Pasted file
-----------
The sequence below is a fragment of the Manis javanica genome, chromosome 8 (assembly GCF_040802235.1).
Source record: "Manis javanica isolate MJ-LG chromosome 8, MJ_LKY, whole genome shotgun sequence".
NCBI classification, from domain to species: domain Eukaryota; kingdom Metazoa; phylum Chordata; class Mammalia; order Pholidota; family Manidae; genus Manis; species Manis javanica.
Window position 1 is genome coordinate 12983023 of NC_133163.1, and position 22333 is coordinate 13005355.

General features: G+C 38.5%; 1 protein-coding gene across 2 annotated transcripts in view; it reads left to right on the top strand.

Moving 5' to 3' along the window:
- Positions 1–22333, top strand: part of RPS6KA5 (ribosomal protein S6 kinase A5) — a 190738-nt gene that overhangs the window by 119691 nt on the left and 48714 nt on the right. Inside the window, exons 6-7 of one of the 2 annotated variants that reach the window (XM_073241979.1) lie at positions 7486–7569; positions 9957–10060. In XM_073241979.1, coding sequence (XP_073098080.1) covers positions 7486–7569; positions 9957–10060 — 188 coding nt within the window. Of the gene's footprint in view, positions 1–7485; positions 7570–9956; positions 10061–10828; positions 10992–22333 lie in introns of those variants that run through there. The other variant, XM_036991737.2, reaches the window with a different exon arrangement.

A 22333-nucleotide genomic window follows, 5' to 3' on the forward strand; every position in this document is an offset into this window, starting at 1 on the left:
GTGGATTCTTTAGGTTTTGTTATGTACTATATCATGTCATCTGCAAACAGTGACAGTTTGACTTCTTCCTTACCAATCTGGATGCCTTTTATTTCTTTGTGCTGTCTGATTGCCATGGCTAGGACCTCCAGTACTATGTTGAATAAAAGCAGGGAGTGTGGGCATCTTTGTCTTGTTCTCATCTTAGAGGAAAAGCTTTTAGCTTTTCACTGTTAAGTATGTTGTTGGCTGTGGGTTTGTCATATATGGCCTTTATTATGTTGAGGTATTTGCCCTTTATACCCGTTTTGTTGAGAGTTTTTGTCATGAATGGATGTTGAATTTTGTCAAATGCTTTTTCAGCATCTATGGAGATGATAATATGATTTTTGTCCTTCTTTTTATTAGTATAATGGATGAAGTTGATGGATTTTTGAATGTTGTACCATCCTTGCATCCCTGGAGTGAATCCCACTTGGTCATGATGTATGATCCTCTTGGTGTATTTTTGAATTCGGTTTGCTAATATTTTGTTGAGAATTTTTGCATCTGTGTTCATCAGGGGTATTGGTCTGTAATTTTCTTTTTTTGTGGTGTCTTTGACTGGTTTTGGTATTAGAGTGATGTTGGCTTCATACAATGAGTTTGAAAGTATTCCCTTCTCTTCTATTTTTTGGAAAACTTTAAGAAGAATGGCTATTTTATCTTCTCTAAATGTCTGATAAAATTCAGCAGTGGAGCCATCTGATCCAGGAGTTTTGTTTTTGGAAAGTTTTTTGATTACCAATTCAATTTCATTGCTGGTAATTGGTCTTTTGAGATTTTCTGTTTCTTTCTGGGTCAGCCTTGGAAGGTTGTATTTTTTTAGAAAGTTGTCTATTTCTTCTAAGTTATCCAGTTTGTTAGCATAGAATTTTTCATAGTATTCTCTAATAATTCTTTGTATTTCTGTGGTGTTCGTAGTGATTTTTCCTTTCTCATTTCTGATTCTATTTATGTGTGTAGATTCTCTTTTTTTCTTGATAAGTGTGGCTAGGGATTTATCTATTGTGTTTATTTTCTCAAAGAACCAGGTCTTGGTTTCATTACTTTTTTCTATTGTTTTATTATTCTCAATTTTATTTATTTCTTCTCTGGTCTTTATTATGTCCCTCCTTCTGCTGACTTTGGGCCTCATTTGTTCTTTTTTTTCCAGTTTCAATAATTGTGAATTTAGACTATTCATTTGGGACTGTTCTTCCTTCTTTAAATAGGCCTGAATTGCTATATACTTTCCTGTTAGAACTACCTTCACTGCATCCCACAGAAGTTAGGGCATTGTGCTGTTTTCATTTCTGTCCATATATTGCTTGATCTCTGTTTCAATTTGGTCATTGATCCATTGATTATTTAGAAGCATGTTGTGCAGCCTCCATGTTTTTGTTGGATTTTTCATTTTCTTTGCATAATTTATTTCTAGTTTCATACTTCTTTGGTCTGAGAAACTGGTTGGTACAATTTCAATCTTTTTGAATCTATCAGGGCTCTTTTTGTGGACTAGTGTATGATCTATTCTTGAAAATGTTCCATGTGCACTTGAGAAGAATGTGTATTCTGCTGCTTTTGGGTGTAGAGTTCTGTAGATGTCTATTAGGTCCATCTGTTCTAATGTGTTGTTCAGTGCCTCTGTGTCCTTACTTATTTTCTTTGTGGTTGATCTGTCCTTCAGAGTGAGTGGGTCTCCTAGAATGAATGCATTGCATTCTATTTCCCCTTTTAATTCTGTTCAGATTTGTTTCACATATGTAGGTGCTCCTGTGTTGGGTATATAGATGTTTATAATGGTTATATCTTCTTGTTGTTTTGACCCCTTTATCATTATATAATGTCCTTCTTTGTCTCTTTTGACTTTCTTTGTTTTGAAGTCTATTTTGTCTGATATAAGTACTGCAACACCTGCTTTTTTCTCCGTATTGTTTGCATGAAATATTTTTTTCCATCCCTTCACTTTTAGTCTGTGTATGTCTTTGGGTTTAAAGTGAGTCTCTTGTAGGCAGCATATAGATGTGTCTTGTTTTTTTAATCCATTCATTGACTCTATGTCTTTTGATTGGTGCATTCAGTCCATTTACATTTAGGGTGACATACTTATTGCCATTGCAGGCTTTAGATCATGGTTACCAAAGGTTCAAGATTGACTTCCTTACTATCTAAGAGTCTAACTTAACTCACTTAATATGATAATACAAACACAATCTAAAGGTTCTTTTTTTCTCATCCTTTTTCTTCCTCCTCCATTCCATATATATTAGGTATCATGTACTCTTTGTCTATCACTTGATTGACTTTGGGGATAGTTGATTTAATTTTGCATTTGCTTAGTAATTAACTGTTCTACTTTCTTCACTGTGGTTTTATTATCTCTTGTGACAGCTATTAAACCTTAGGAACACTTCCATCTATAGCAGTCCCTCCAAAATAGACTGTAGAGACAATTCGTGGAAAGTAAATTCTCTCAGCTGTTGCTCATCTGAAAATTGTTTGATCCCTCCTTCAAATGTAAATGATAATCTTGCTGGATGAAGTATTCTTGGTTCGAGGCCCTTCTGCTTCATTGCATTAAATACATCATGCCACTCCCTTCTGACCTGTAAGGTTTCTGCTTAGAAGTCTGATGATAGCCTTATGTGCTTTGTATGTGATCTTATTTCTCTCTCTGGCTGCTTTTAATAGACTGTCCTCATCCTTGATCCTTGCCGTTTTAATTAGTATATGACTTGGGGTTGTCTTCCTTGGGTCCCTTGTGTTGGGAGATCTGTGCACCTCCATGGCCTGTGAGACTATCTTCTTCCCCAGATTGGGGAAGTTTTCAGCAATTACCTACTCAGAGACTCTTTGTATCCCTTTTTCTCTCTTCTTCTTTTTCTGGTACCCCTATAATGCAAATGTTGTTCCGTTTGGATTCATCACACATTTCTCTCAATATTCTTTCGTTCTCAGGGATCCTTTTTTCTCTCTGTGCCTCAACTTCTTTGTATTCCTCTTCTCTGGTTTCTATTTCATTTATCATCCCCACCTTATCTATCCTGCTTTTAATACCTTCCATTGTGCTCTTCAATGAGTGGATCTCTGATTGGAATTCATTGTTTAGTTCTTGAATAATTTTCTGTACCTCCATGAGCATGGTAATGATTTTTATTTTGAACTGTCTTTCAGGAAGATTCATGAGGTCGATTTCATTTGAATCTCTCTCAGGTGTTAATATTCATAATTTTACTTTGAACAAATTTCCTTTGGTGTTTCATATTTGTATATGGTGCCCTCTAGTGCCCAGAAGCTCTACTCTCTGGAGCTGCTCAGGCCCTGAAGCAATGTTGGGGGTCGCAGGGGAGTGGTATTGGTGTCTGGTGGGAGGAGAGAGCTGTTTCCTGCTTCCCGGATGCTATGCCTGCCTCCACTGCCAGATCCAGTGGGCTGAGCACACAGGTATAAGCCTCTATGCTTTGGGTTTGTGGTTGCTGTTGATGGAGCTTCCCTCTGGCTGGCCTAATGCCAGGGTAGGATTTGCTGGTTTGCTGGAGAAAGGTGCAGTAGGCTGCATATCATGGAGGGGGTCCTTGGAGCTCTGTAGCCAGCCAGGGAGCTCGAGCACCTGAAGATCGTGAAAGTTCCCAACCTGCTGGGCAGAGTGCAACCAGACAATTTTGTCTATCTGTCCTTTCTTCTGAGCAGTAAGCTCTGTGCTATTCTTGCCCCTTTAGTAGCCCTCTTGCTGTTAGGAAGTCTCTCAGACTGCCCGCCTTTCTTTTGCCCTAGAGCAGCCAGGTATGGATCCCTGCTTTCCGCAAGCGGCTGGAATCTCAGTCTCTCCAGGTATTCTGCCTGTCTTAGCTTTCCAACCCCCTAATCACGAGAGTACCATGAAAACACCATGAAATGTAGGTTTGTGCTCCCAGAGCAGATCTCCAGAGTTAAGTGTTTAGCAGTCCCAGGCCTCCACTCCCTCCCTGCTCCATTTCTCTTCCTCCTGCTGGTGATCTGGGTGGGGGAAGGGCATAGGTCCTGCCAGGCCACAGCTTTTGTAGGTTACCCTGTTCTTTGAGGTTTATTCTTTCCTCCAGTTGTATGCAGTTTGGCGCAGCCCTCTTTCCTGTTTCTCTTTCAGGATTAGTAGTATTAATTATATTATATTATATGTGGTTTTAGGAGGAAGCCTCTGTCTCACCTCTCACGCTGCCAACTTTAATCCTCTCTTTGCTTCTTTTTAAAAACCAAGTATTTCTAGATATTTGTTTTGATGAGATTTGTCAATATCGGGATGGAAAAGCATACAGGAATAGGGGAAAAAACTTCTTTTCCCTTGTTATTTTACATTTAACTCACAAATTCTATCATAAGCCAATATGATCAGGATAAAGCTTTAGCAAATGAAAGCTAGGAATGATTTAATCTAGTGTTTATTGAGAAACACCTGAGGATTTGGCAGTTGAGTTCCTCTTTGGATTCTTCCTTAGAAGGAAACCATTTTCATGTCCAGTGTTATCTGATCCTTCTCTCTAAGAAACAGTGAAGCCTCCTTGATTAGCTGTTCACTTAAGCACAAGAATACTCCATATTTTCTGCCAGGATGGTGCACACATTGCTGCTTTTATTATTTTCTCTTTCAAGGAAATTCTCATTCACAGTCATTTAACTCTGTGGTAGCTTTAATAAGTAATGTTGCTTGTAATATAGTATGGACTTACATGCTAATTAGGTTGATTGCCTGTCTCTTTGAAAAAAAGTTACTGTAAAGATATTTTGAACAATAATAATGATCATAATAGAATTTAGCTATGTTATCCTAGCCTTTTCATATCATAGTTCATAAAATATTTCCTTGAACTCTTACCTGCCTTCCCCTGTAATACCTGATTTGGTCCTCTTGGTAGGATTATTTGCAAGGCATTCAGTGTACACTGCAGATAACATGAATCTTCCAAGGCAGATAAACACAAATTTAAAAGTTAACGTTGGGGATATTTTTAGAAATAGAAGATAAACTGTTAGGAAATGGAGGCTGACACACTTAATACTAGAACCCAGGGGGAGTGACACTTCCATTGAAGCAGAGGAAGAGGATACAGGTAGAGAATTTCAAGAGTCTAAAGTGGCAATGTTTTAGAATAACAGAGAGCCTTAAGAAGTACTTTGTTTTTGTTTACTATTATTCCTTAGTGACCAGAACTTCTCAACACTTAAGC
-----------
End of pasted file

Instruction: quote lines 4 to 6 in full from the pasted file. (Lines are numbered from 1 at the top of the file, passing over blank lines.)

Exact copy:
Window position 1 is genome coordinate 12983023 of NC_133163.1, and position 22333 is coordinate 13005355.

General features: G+C 38.5%; 1 protein-coding gene across 2 annotated transcripts in view; it reads left to right on the top strand.

Moving 5' to 3' along the window: